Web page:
The more details you can remember about a fall, the easier it is to pinpoint a cause so think carefully about:
- When it happened – was it related to time of day? Were you doing something specific at the time?
- How it happened – was it a loss of balance? Did you trip on something? Did you feel dizzy? Did you blackout?
- Where it happened – is there a trip hazard you could remove? Have you fallen in this place before? If so, why could this be?
If you are falling it can be helpful to keep a falls diary so you can track your falls over time. This allows for any trends to be identified and find strategies to prevent or reduce your falls.
Often, rather than one specific reason, there may be a number of underlying risk factors which have played a part, many of which can be reduced by following some simple advice.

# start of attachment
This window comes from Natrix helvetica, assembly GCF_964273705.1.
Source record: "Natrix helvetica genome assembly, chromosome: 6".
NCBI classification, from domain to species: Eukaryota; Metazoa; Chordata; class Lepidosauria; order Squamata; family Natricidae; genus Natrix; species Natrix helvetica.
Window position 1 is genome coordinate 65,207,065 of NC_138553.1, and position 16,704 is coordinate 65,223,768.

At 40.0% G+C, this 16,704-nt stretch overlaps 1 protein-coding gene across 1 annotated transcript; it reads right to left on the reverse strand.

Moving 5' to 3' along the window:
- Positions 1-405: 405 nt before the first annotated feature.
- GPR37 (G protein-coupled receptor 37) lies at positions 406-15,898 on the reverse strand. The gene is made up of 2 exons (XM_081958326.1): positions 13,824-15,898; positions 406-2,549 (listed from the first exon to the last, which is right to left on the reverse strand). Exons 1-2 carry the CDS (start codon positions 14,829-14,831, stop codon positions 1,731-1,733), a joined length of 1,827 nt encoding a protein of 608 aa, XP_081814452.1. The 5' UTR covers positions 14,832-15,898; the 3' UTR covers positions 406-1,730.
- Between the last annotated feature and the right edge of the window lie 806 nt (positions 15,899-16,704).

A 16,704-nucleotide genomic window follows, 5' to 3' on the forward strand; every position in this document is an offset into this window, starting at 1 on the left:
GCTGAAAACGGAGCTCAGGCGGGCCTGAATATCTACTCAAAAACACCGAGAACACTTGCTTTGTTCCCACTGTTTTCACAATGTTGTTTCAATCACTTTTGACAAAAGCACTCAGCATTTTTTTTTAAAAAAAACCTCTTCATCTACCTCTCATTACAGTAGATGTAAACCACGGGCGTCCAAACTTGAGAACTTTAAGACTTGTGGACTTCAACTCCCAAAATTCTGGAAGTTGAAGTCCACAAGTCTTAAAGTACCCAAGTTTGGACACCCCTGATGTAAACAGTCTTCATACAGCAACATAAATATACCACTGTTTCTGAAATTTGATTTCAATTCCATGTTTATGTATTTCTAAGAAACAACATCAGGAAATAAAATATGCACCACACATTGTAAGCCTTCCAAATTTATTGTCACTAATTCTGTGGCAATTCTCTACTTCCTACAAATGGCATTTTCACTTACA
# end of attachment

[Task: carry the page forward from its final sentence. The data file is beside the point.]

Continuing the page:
These issues may include: -
- Memory loss or confusion
- Vision and hearing problems
- Poor nutrition and hydration
- Medications or poor pain control
- Alcohol consumption
- Bladder and bowel conditions (including incontinence)
- Muscle weakness
- Poor balance
- Foot pain, deformity or numbness
- Badly fitting or unsupportive footwear
- Environmental hazards
Falling can have an impact on your confidence which may then lead to a vicious cycle of reduced activity and a further increase in falls risk.
Taking a pro-active approach, even if you haven’t had a fall, will help you take control of the situation and allow you to remain active and independent for longer with an increased quality of life in the long term.
Other medical conditions and Falls
It is well known that some medical conditions, such as Parkinson’s Disease, Multiple Sclerosis and a history of a Stroke can increase your risk of falls. If you are concerned about how your past medical history may be affecting your falls risk, please discuss this with your GP or an appropriate healthcare professional, such as a specialist nurse who can help you manage your falls risk with your individual needs.